Nkosi Mandela wanted clarity on what was meant by the Department's statement that each ward had to have at least one economic product. He asked whether the DCoG was engaging with other departments on what they were doing. The Department of Rural Development and Land Reform had undertaken a case study in Malawi where they saw an impressive programme called 'one village, one product'  where communities were able to produce products which the government in turn was bought. What was being done to empower local municiplalities? There were programmes that the Department of Rural Development and Land Reform were implementing in this sphere and they were looking to empower certain communities. How was the DCoG corroborating with other Departments to ensure that LED was more effective?

The Chairperson added to the queries raised on intergovernmental relations and working relationship with other departments doing the same work. She commented that recently the Deputy Minister of  the Department of Trade and Industry (DTI), Elizabeth Thabethe, distributed funds to cooperatives in the seven municipalities in her district. She asked if DCoG had any working relationship with her as it was important to know that there was no duplication and that resources were evenly distributed.

Ms Nelson was concerned that there had been many LED strategies and that a lot of money had been poured into projects and that many of the projects were not sustainable. What was different this time?  Municipalities and development agencies were receiving huge amounts of money but there was nothing to show for it. She noted that there had been a project in which almost a million rand had been invested in the manufacture of overalls and school uniforms. The municipality. which needed overalls for their workers and who had initiated the project, did not utilise the project to source their protective clothing and eventually the project folded. They were talking cooperative governance but where was the synergy?  They had invested a huge amount of money and it could have benefited all the municipalities in the district. Was industry and in particularly manufacturing industries not what they were looking at in the country?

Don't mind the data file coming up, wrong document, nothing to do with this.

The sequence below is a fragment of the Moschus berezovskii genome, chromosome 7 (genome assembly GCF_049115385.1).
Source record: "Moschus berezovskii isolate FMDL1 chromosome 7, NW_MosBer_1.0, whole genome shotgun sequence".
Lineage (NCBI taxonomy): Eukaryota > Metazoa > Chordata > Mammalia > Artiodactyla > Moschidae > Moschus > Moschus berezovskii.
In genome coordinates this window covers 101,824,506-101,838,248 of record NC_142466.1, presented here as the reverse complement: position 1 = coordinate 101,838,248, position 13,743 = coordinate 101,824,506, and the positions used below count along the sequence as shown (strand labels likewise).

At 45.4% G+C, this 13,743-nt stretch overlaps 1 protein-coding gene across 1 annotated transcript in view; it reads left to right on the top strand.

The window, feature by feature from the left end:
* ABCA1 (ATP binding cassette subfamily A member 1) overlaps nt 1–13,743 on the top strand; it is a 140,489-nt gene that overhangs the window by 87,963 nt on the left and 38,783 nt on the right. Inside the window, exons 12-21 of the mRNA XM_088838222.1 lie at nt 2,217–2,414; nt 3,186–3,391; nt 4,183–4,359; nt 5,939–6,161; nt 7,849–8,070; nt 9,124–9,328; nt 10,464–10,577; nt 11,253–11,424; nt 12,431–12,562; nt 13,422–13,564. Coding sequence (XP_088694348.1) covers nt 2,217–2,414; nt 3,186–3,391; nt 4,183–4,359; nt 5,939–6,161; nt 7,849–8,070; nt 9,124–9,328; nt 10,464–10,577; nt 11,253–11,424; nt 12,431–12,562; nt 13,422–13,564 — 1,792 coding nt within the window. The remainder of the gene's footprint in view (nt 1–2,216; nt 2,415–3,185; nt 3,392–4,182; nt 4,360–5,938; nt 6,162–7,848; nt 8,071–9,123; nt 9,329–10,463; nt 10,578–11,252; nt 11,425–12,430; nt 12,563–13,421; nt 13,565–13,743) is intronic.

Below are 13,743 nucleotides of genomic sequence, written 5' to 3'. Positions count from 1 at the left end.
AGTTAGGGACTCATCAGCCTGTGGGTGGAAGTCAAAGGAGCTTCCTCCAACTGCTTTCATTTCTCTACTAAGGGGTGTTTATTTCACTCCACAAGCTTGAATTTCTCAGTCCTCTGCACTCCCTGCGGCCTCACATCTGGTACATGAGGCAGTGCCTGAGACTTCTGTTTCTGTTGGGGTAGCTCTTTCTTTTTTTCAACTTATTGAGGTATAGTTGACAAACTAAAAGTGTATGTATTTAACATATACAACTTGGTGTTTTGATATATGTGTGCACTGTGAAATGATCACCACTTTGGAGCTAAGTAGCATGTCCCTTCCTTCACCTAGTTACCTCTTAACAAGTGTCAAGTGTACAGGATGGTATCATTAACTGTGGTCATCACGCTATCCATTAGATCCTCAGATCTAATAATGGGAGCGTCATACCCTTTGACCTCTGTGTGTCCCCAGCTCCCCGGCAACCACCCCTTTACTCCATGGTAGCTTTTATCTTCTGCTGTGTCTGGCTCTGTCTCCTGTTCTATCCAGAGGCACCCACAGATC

Ms Segale-Diswai reiterated the question on what was going to be done differently in terms of the new approach to LED as the committee had heard the same things before. She asked how the Department monitored and evaluated the projects and how sustainable were they. She asked what they meant when they said they were going to reduce red-tape. She noted the numbers indicated for the job opportunities that had been created and queried what types of jobs they were and how sustainable they were. If jobs were created for a period of three months, what happened after that?

Ms Wenger refered to the the fact that DCoG had reported that very few lasting partnerships had been created between the private sector and municipalities and other stakeholders and they had admitted that the LED system had largely failed to achieve what it was intended to do. What was the Department and municipalities doing to protect the existing projects? She noted that when big enterprises and large shopping centres came into small towns, small business in the central business districts (CBD) were no longer sustainable.The availability of economic infrastructure at local level was also a problem as the costs of infrastructure was enormous. The actual progress in terms of the targets the Department had set, was also very low with only three out of 10 being achieved. She noted the example of the municipality not supporting an LED project as mentioned by Ms Nelson and said they should look at the Municipal Finance Management Act (MFMA). Businesses should have the relevant clearances and documentations to enable them to be sourced.

Mr J Matshoba (ANC) asked when Municipalities were going to stop the practice of outsourcing as they were supposed to be creating jobs. He also questioned the short period of time people were employed in the CWP and the low remuneration they received.